Imagine if a comic-con and a burlesque festival had a baby.
That’s how Annie-Mae Allure, the executive producer of this week’s Kansas City Nerdlesque Festival, describes the event, where performances will focus on themes such as science fiction and fantasy in what’s been billed as a “shame-free zone” at the Just Off Broadway Theatre.
Allure expects around 40 cast members, both local and touring, from as far away as Alaska and British Columbia.
“We wanted to create space where performers can feel safe and not think, ‘Is my tummy too big for this costume?’” says Allure. “We wanted to really focus on being inclusive of all body types, sizes, gender identities.”
Allure, whose real name is Jamie Lin Pratt, has been performing burlesque since 2011 after working in musical theater. She was inspired to explore burlesque after meeting Katie Gilchrist, a well-established performer within Kansas City’s burlesque community.
“I saw her and a bunch of other locals, and I fell in love with it,” says Allure. She soon joined a burlesque troupe, and began performing independently a year later in 2012.
She decided to organize the Nerdlesque Festival after producing the Rude Revue and Burly Q, a monthly show at Davey’s Uptown Ramblers Club. The Rude Revue features acts “from classic to cosplay and fantastic to freaky,” according to its website, and has generated an enthusiastic following.
“People are really coming out for these things that are a niche,” says Allure.
In contrast, Kansas City’s longest running burlesque company, Burlesque Downtown Underground, began in 2007 as a producer of more conventional, classic burlesque.
“They have a following,” says Allure. “They describe themselves as really classy.”
But Allure and other performers realized a demand for shows that challenge the status quo.
“The festival we want to put on is all-inclusive and aims to celebrate the things we love as human beings,” she says.
“Kansas City has a vibrant community, so I see a lot of performers do cosplay burlesque, or in this usage, nerdlesque,” says Gilchrist, who is currently a member of the local production company Bohemian Cult Revival. “What Annie-Mae has done is take that tendency and want, and turn it into a festival. Kansas City hasn’t seen that.”
Kait Dowling, who performs under the stage name Kater Tot, was one of the inspirations for the Nerdlesque Festival. Inspired by pop culture, her acts have included characters such as Fester Addams, Edward Scissorhands, and Mr. Six, the dancing mascot for Six Flags amusement parks.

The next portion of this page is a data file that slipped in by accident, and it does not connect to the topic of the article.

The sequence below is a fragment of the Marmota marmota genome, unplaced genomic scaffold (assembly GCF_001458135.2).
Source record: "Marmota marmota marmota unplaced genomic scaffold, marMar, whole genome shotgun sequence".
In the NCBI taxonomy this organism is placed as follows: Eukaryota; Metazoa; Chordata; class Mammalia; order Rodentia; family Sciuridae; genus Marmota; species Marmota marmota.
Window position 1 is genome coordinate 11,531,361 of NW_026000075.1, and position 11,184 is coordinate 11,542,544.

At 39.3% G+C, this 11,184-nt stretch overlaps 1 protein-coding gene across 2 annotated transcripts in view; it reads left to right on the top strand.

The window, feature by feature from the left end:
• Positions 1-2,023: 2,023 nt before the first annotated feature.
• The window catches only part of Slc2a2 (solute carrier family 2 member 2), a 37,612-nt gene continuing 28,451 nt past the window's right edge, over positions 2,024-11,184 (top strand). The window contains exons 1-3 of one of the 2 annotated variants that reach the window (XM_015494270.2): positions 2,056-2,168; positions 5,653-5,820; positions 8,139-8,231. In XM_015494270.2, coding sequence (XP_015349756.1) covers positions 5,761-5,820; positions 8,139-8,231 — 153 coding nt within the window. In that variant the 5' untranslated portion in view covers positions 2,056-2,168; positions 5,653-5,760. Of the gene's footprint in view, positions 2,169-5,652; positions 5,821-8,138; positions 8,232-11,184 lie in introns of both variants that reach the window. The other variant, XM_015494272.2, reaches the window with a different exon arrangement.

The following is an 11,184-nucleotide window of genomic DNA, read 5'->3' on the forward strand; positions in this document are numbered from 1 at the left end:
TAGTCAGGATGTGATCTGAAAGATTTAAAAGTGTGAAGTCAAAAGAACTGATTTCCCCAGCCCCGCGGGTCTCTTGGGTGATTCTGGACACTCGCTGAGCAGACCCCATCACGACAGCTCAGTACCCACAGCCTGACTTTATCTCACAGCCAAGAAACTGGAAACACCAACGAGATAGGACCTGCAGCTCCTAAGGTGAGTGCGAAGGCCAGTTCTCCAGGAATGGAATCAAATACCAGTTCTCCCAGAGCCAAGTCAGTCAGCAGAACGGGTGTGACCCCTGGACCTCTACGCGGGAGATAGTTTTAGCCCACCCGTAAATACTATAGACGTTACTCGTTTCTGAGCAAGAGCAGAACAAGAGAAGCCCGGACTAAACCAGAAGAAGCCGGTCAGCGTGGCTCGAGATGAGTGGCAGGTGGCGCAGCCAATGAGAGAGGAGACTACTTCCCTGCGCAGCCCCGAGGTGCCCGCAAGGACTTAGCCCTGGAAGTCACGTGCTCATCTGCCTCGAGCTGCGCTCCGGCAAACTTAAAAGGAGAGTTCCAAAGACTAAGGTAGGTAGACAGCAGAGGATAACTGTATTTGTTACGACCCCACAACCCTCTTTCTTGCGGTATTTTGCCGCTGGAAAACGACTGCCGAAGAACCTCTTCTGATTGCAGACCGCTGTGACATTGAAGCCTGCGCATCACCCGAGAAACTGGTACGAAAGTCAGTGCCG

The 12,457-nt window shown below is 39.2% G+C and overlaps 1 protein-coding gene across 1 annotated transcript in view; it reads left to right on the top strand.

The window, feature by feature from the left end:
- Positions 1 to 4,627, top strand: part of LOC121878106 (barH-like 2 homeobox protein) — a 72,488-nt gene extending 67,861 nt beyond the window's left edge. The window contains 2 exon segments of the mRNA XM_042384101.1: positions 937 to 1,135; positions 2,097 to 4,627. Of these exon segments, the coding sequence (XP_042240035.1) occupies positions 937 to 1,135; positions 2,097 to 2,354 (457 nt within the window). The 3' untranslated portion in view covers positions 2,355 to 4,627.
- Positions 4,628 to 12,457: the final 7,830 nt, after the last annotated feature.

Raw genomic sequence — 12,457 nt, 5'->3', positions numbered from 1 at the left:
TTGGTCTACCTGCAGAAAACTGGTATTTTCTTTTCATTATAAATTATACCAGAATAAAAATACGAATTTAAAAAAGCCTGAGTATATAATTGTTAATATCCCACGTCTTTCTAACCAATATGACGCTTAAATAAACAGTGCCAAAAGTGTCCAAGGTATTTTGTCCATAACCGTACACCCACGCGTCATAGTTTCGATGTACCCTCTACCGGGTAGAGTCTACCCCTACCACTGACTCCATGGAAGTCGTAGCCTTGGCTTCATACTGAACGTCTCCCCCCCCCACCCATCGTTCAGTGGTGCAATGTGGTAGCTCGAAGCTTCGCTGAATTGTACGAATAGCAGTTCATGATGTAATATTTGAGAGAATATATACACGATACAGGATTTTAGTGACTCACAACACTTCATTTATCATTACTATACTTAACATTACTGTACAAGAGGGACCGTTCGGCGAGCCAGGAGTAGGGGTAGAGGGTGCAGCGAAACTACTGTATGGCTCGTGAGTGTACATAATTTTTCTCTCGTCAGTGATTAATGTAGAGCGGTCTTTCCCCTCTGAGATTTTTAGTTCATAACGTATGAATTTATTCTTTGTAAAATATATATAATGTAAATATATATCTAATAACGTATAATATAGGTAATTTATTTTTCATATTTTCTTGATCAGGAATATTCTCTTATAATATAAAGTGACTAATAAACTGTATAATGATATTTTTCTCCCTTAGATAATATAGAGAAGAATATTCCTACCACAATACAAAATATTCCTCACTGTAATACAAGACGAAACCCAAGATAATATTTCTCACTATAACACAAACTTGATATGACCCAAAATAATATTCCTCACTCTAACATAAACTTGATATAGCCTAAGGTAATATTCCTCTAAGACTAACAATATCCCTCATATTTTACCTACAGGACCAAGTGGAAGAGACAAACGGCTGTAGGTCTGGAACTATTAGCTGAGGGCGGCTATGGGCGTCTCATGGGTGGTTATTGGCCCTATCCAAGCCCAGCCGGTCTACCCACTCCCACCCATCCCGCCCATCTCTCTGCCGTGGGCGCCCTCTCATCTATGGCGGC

“Kater Tot is a chameleon,” Dowling says of her character, “and a lot more raunchy than the person I portray in real life.”
“Kater Tot is specifically the reason I wanted to do a fest,” adds Allure. “We wanted to shine a spotlight on performers who are in the margins. We need more opportunities for people like Kater Tot to be rewarded.”
She also points out that, unlike many burlesque festivals around the country, the Nerdlesque Festival is paying its performers for their work, rather than compensating them “with networking and experience.” By paying performers, the Nerdlesque Festival aims to demonstrate support for artists regardless of economic circumstance, Allure says.
Cast members say the Nerdlesque Festival is as beneficial for the traveling performers as it is for those in Kansas City.
“It brings something new to our city, and new people to our city. It brings a national attention to our city,” says Gilchrist.
Bohemian Cult Revival’s showcase performance at the festival, Gilchrist says, will offer a social commentary.
“It’s more of a protest piece. It’s a ragtag group of clowns preparing to go into battle.” After all, she notes, “burlesque isn’t just about taking off your clothes. It’s about telling a story and telling it well.”
Enthusiasm for stories and their characters is ultimately the backbone of the Kansas City Nerdlesque Festival.
“The audience, in my opinion, has a lot of fun when they recognize the characters people are portraying on stage,” says Kater Tot. “Pop culture and fandom … bring people together.”
“I would love for people to know they can bring their nerdiest selves,” Gilchrist adds. “It doesn’t matter if your fandom is steeped in Battlestar Galactica or Disney movies, there is a home for you and you’ll see yourself represented in some way.”
The Kansas City Nerdlesque Festival, August 6-12, with most events taking place at Just Off Broadway Theatre, 3051 Central St., Kansas City, Missouri 64108. For tickets and more information visit KCNerdFest.com.
Claire Verbeck is a freelance contributor to KCUR.org. Find her on Twitter at @TheVeebs.